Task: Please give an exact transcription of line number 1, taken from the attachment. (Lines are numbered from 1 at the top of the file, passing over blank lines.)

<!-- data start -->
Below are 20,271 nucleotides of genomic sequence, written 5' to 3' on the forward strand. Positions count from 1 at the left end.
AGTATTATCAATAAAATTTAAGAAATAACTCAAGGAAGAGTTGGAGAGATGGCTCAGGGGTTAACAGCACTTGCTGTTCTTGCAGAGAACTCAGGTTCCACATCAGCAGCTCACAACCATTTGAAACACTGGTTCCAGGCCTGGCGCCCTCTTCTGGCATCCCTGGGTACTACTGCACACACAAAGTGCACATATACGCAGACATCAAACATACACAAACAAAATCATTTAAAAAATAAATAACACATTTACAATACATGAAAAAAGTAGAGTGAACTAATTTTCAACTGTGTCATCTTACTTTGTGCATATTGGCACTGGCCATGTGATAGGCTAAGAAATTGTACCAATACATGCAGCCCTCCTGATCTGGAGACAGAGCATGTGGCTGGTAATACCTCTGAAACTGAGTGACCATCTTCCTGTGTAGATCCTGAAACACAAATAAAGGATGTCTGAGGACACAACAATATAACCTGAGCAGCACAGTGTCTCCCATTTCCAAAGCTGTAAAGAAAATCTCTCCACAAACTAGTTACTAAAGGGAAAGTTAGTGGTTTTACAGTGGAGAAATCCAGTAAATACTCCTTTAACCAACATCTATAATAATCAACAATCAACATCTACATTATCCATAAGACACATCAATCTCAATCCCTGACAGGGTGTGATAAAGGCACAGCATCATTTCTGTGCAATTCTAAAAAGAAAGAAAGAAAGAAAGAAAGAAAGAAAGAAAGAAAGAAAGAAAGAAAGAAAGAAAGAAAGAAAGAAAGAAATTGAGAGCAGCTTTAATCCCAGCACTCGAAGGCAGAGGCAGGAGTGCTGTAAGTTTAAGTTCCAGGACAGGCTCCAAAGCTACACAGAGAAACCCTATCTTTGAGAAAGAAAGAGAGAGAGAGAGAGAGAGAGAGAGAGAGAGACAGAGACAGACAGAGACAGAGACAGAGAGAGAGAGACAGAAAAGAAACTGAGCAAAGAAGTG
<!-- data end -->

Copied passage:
Below are 20,271 nucleotides of genomic sequence, written 5' to 3' on the forward strand. Positions count from 1 at the left end.